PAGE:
The SalI-L fragment from human herpesvirus 6A (HHV-6A) encodes a protein DR7 that has been reported to produce fibrosarcomas when injected into nude mice, to transform NIH3T3 cells, and to interact with and inhibit the function of p53. The homologous gene in HHV-6B is dr6. Since p53 is deregulated in both HHV-6A and -6B, we characterized the expression of dr6 mRNA and the localization of the translated protein during HHV-6B infection of HCT116 cells. Expression of mRNA from dr6 was inhibited by cycloheximide and partly by phosphonoacetic acid, a known characteristic of herpesvirus early/late genes. DR6 could be detected as a nuclear protein at 24 hpi and accumulated to high levels at 48 and 72 hpi. DR6 located in dots resembling viral replication compartments. Furthermore, a novel interaction between DR6 and the viral DNA processivity factor, p41, could be detected by confocal microscopy and by co-immunoprecipitation analysis. In contrast, DR6 and p53 were found at distinct subcellular locations. Together, our data imply a novel function of DR6 during HHV-6B replication.
Citation: Schleimann MH, Møller JML, Kofod-Olsen E, Höllsberg P (2009) Direct Repeat 6 from Human Herpesvirus-6B Encodes a Nuclear Protein that Forms a Complex with the Viral DNA Processivity Factor p41. PLoS ONE 4(10): e7457. https://doi.org/10.1371/journal.pone.0007457
Editor: Reuben S. Harris, University of Minnesota, United States of America
Received: August 14, 2009; Accepted: September 18, 2009; Published: October 15, 2009
Copyright: © 2009 Schleimann et al. This is an open-access article distributed under the terms of the Creative Commons Attribution License, which permits unrestricted use, distribution, and reproduction in any medium, provided the original author and source are credited.
Funding: This work was supported by grants from the Lundbeck Foundation, the Karen Elise Jensens Foundation, the Danish Medical Research Council, and the Department of Medical Microbiology and Immunology, Aarhus University. The funders had no role in study design, data collection and analysis, decision to publish, or preparation of the manuscript.
Competing interests: The authors have declared that no competing interests exist.
Human herpesvirus (HHV)-6 comprises two genetically closely related variants named A and B. Despite their relatedness, HHV-6A and -6B display distinct epidemiologic and biologic characteristics, including their disease spectrum, suggesting that they are distinct species . At the age of two, most individuals in the western world have been infected with HHV-6B , , which causes the childhood disease exanthem subitum . The epidemiology of HHV-6A is less well known. Whereas HHV-6A is believed to be more neurotropic , , HHV-6B is frequently associated with salivary glands and may be the only HHV-6 variant associated with saliva . The molecular basis for the epidemiological and biological differences between HHV-6A and -6B is poorly understood. Although both viruses have 9 variant-specific open reading frames (ORFs) , , it remains to be demonstrated whether or not they encode functional proteins.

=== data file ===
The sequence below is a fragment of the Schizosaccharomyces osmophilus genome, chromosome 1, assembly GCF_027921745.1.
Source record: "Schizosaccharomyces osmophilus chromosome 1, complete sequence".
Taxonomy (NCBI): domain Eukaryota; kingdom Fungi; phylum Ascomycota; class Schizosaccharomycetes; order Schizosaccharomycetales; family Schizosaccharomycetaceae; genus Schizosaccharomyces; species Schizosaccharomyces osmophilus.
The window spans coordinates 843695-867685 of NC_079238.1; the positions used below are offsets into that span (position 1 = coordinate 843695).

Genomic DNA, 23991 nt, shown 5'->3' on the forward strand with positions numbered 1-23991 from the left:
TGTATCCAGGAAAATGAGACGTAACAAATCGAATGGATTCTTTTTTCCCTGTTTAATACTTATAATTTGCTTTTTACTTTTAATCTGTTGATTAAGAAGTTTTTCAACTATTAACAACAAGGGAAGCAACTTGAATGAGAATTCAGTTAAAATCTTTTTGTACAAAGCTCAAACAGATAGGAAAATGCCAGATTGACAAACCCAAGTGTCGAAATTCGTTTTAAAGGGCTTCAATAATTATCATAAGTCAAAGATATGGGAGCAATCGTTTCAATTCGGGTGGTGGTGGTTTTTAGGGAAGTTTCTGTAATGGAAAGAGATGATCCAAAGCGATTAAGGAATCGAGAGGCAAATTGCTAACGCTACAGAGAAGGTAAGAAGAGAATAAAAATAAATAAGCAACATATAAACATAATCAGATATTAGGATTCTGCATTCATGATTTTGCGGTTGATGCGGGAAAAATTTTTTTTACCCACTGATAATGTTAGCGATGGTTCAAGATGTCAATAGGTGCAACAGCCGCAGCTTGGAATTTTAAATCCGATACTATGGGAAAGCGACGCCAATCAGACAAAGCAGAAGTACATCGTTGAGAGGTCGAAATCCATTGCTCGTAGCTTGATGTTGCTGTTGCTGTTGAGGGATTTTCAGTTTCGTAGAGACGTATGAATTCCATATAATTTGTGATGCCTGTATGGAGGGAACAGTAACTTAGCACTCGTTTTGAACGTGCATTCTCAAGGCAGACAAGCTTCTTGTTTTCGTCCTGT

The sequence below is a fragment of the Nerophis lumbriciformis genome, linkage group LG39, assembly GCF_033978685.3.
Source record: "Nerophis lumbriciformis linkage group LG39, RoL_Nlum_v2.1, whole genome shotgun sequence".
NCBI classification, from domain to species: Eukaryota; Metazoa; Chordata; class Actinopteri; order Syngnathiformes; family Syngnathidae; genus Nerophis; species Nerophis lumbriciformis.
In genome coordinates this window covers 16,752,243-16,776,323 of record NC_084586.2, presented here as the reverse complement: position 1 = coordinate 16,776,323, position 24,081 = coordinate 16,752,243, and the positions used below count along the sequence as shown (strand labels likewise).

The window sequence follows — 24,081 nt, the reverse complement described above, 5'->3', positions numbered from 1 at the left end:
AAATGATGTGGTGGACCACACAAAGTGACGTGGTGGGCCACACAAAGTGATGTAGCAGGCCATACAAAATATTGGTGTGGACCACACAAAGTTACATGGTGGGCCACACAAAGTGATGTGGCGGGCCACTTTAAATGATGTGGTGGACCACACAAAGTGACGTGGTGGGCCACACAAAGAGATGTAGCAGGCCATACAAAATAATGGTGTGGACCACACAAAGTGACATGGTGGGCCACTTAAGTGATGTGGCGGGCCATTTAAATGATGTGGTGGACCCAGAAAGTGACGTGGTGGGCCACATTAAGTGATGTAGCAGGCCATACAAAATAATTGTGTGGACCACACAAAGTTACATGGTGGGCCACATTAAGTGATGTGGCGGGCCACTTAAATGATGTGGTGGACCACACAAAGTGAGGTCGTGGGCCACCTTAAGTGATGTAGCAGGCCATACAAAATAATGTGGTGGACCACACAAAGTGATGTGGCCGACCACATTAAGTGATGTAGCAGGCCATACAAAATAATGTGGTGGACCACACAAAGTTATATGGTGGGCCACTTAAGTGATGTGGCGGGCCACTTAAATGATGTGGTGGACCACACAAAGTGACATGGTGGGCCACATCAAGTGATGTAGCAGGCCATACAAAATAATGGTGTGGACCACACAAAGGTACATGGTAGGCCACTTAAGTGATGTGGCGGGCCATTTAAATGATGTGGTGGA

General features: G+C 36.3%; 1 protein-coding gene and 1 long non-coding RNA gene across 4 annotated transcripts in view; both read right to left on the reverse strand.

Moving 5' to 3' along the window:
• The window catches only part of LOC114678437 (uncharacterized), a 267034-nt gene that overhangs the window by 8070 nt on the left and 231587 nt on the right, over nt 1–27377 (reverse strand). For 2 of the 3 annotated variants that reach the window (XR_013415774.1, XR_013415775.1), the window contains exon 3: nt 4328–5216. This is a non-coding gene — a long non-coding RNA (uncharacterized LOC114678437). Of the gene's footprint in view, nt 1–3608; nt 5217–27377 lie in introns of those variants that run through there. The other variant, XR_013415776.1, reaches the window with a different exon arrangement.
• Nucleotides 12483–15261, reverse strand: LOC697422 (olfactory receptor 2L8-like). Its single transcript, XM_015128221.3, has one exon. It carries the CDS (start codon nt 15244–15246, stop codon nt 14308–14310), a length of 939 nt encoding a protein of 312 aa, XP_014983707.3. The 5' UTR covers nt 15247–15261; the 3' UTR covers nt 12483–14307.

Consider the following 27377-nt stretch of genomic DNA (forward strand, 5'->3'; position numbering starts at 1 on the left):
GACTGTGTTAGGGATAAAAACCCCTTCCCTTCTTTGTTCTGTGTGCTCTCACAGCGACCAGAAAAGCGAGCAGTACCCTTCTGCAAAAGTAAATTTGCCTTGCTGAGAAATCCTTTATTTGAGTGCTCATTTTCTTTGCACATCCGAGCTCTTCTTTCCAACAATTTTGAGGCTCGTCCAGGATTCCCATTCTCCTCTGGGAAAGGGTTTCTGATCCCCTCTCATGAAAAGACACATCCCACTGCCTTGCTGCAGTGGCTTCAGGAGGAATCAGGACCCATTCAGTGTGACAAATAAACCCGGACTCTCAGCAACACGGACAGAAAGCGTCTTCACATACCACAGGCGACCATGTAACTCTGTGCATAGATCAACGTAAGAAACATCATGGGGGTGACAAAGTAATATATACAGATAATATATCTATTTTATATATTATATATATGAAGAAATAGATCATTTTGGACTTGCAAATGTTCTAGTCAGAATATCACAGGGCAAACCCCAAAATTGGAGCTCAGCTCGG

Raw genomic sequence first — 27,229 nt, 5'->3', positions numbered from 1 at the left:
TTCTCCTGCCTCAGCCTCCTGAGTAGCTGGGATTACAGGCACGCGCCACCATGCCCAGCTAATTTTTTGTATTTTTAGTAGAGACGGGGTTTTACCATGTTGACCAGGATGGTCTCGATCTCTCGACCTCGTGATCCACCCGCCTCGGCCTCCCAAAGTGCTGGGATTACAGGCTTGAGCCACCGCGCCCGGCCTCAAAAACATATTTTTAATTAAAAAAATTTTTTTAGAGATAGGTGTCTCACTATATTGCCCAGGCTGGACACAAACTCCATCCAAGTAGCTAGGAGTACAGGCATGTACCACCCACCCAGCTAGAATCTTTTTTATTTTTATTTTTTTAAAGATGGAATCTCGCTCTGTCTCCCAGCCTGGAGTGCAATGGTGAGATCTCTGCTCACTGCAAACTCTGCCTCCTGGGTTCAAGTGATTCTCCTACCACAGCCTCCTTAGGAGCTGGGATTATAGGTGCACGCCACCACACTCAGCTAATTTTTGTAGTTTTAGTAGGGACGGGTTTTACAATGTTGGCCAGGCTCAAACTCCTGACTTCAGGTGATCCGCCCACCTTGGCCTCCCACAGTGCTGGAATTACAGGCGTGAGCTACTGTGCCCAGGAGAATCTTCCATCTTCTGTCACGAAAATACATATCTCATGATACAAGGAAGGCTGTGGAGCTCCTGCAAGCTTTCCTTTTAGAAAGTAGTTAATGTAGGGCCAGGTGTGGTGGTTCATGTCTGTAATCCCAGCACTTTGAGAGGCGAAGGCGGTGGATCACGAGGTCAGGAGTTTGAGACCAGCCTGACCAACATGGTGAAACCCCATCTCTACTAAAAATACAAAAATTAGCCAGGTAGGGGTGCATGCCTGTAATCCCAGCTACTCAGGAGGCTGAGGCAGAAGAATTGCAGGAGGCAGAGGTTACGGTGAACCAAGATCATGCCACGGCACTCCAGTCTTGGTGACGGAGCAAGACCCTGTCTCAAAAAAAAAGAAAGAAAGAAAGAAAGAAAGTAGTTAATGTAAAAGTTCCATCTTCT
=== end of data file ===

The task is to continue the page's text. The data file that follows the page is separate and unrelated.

Previously, we and others have reported that regulation of p53 is disturbed in HHV-6A and -6B-infected cells , , . Major cellular pathways, including apoptosis and cell cycle arrest, are regulated by p53, and consequently, mutations in p53 are a frequent finding in many forms of cancer . The protein product of orf-1 (here termed ORF-1(6A)) identified in the SalI-L fragment of HHV-6A (U1102)  has been reported to bind p53 . Using various truncated constructs of p53, ORF-1(6A) binding was mapped to a region within residues 28 to 187, which includes the C-terminal half of the p53 transcriptional activation domain and the N-terminal half of the DNA-binding domain. Cells expressing ORF-1(6A) were inhibited in p53-activated transcription, and ORF-1(6A) was able to transform NIH3T3 cells in vitro and to induce fibrosarcomas in vivo when injected into nude mice . This viral protein was predicted to be 357 amino acids , and has been suggested to correspond to the protein product of direct repeat 7 (DR7) , here designated DR7(6A), although the nucleotide sequence for dr7(6A) encodes a predicted protein of 363 amino acids. In addition to this unspliced product, a spliced product is predicted to originate from dr6 in both HHV-6A (395 amino acids), here designated dr6(6A), and HHV-6B (392 amino acids), designated dr6(6B).